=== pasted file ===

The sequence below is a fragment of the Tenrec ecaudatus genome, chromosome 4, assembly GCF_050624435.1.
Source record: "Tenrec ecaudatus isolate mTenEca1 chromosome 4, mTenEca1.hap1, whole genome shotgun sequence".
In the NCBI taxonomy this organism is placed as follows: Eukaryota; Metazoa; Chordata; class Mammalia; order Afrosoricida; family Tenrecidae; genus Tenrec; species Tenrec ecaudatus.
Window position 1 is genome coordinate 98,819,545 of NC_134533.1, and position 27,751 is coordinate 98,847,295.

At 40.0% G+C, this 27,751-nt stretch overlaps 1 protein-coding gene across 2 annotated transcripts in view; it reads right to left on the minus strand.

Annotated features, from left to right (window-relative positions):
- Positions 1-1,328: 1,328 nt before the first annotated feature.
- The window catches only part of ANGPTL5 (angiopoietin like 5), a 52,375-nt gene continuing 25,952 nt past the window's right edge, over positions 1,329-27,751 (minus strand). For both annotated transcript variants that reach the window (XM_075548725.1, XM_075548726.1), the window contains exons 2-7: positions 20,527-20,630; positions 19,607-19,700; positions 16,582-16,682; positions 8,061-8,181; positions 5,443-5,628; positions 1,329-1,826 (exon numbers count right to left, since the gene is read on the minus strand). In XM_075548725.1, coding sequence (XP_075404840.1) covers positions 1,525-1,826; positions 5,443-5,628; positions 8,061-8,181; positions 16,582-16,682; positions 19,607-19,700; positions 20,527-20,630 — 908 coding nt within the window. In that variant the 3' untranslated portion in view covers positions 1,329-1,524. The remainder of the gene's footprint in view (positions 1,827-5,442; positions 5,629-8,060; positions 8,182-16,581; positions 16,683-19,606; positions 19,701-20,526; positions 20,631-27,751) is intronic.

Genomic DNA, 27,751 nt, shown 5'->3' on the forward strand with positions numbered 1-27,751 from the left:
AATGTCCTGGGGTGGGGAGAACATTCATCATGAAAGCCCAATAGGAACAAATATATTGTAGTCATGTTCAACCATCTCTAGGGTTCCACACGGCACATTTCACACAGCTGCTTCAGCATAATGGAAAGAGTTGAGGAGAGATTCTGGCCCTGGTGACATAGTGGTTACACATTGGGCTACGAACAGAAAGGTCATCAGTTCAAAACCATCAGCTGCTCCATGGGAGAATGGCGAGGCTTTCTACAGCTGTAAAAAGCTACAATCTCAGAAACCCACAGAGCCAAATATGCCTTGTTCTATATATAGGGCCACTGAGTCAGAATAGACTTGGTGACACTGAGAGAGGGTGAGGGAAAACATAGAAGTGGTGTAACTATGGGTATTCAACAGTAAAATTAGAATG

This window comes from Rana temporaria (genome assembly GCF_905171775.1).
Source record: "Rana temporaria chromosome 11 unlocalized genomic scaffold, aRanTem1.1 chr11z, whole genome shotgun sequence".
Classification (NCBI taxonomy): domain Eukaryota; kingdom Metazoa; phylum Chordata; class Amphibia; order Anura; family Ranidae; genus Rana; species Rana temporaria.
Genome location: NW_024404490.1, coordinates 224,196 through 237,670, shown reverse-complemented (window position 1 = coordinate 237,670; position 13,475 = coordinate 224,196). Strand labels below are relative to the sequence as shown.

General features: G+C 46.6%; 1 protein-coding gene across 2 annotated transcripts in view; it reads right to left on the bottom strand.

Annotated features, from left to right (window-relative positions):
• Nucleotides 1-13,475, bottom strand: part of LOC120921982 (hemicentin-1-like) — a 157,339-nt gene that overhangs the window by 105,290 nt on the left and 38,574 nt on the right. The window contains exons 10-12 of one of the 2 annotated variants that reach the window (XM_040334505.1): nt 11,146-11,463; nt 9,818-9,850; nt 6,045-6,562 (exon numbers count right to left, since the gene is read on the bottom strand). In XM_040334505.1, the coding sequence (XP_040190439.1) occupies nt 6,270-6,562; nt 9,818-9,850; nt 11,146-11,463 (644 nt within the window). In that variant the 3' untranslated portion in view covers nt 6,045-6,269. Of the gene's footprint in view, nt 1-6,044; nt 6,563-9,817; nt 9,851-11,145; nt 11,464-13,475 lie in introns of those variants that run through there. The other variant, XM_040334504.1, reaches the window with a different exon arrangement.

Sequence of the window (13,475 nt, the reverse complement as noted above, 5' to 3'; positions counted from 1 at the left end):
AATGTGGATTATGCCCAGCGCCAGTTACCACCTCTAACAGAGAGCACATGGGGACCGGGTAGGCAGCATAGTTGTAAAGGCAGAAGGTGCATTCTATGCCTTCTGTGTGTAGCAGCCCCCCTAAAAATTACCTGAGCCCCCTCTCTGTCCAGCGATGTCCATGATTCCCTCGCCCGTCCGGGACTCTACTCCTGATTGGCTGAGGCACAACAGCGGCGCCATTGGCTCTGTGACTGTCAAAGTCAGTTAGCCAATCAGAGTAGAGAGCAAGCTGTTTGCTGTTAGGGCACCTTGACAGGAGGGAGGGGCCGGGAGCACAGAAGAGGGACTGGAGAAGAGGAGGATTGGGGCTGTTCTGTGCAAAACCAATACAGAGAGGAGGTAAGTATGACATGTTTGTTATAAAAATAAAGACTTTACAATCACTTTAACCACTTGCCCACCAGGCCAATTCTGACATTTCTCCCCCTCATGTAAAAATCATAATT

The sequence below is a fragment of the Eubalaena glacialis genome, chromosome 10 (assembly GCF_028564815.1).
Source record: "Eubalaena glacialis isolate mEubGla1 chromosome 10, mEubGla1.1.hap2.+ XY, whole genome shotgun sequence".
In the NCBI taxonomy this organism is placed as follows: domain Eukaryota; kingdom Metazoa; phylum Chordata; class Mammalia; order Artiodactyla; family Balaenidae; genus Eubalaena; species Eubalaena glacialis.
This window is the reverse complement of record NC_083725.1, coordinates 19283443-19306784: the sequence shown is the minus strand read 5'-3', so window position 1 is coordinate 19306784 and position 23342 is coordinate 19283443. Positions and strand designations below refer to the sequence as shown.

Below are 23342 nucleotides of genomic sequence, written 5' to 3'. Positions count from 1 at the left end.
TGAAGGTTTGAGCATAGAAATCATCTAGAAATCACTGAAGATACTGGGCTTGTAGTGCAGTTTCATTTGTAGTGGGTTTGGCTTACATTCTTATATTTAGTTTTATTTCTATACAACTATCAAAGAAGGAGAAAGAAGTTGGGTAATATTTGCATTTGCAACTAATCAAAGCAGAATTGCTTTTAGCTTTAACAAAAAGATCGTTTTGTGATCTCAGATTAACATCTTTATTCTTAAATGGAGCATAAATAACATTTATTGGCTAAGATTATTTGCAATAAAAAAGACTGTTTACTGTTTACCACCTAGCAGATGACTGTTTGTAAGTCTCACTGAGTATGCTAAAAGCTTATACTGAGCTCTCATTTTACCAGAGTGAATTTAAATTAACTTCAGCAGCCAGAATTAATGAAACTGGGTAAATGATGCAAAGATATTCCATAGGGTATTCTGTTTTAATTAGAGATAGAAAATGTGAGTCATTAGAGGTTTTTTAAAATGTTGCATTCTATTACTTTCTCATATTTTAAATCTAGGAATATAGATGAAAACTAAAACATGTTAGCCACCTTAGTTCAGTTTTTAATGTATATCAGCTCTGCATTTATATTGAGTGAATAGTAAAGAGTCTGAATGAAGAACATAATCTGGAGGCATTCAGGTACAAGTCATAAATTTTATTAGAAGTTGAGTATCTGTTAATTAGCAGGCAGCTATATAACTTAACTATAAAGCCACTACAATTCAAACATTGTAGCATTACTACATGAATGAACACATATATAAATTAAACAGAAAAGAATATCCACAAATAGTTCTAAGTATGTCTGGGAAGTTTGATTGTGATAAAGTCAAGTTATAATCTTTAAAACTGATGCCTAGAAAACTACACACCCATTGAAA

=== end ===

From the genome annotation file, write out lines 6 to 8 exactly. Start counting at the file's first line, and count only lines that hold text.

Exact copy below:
Annotated features, from left to right (window-relative positions):
- Positions 1-1,328: 1,328 nt before the first annotated feature.
- The window catches only part of ANGPTL5 (angiopoietin like 5), a 52,375-nt gene continuing 25,952 nt past the window's right edge, over positions 1,329-27,751 (minus strand). For both annotated transcript variants that reach the window (XM_075548725.1, XM_075548726.1), the window contains exons 2-7: positions 20,527-20,630; positions 19,607-19,700; positions 16,582-16,682; positions 8,061-8,181; positions 5,443-5,628; positions 1,329-1,826 (exon numbers count right to left, since the gene is read on the minus strand). In XM_075548725.1, coding sequence (XP_075404840.1) covers positions 1,525-1,826; positions 5,443-5,628; positions 8,061-8,181; positions 16,582-16,682; positions 19,607-19,700; positions 20,527-20,630 — 908 coding nt within the window. In that variant the 3' untranslated portion in view covers positions 1,329-1,524. The remainder of the gene's footprint in view (positions 1,827-5,442; positions 5,629-8,060; positions 8,182-16,581; positions 16,683-19,606; positions 19,701-20,526; positions 20,631-27,751) is intronic.